The Ram deals exactly 1500 damage to walls and towers, and the cooldown is about twice as long as the fireball cooldown (using one weapon triggers the CD on the other). This lends itself nicely to a Ram > fireball > repeat rotation. A lone Demo can drop a workshop, tower, or wall rather quickly if unmolested. Two Demos can usually get into the inner courtyard of the Fort within minutes if left to their own devices.

Finally, the Demo houses two passenger slots, allowing ranged dps classes or support classes a safe vantage point from which to distribute death and salvation. Stack two dps if you want to have extra anti-tower and anti-personnel defense, or put a healer/dps combo in to support the ground troops while you tear down The Wall. Go double healer and your infantry will have enough staying power to create a good-sized mound of corpses on which to stand and mock your enemy.

Siege Tank

Aka "The Tank", or just Tank for short, the Siege Tank is the heaviest vehicle currently implemented in Lake Wintergrasp. Like the Demo, it excels at base destruction, but unlike the Demo, it requires at least two people before it reaches it's full potential. The crew of a Tank must then consist of at least one driver and one gunner in order to be most effective. The advantage Tanks have over Demos is in their stronger Ram attack (controlled by the driver, 2000 damage per hit, same cooldown as the Demo Ram) and the 360 coverage and high-damage provided by the turret-mounted cannon. Also like the Demo, the Tank has two slots available for passengers, offering the highest level of vehicle-based protection for your ranged dps and support classes.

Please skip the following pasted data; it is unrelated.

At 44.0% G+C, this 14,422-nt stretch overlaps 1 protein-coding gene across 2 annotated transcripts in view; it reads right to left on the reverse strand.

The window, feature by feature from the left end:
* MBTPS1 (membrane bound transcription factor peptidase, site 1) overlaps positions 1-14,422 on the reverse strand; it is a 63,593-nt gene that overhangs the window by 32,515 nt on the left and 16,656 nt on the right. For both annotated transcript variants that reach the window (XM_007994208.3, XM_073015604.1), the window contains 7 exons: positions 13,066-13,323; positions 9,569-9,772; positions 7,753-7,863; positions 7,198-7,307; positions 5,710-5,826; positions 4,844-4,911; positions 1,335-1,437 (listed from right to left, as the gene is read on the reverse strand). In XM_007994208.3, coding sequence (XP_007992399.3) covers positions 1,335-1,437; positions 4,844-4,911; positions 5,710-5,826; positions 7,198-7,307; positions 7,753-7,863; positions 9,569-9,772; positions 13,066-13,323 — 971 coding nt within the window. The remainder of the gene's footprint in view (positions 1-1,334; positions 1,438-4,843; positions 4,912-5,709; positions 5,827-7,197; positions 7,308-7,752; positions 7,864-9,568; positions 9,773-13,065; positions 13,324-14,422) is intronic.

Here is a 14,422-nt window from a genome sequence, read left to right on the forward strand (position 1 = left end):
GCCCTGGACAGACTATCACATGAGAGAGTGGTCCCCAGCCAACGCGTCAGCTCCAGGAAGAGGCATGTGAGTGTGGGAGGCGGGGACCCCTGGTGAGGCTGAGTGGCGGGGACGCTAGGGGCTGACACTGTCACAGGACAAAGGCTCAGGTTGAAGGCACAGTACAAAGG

While the Tank is the slowest of all the vehicles, it's also the sturdiest, with the capability to hit the hardest at the longest range. The cannon controlled by the Tank gunner hits about as hard as Plague Barrels and fireballs do, but with a greater flexibility thanks to its 360 degree coverage and ability to either use a direct shot or go for a lob. Tanks aren't necessary for success in WG, but as the game progresses and more players become involved, the all-around coverage of the gun, large life pool, and stronger Ram all combine to make the Tank a welcome addition to your forces.

My personal experience has taught me that Siege Tanks excel in a direct support role. That is to say they do their best work on the front lines both ramming down towers and walls while covering other vehicles and friendlies nearby. The cannon is a great great tool for killing pretty much anything, and doubles as a strong siege weapon (at least as strong as the fireball of the Demo, if not stronger). The two passenger slots lend the Tank the same flexibility that the Demo has, only in a sturdier package. A pair of Demos may be able to tear through walls in no time unmolested, but if any kind of resistance begins to mount, the Demos often have trouble surviving long enough to do any kind of real damage. Siege Tanks don't have that problem; the long range, direct-fire capability of the gun combined with a stronger Ram make dual Tanks an incredibly hard-to-crack offensive or defensive force.

It should be noted however, that the passengers in the Tank cannot affect anything outside the Tank, while those on the Demo can (including the use of RP-GG's).

The RP-GG (Rocket Propelled Goblin Grenade)

While not technically a vehicle, I'm mentioning it in the vehicle section because it's an item designed speficially to counter vehicles. The RP-GG is a man-portable anti-vehicle device that locks on to an enemy vehicle, homes in on the target, and deals massive damage while knocking the target back. Naturally, as with all Goblin engineered weapons, there is a chance for failure, which so far as I've seen has only involved rockets blowing up spectacularly a good hundred yards from their target, but I retain hope for even more awesome backfires, possibly involving evil twins or random "ports" to the graveyard.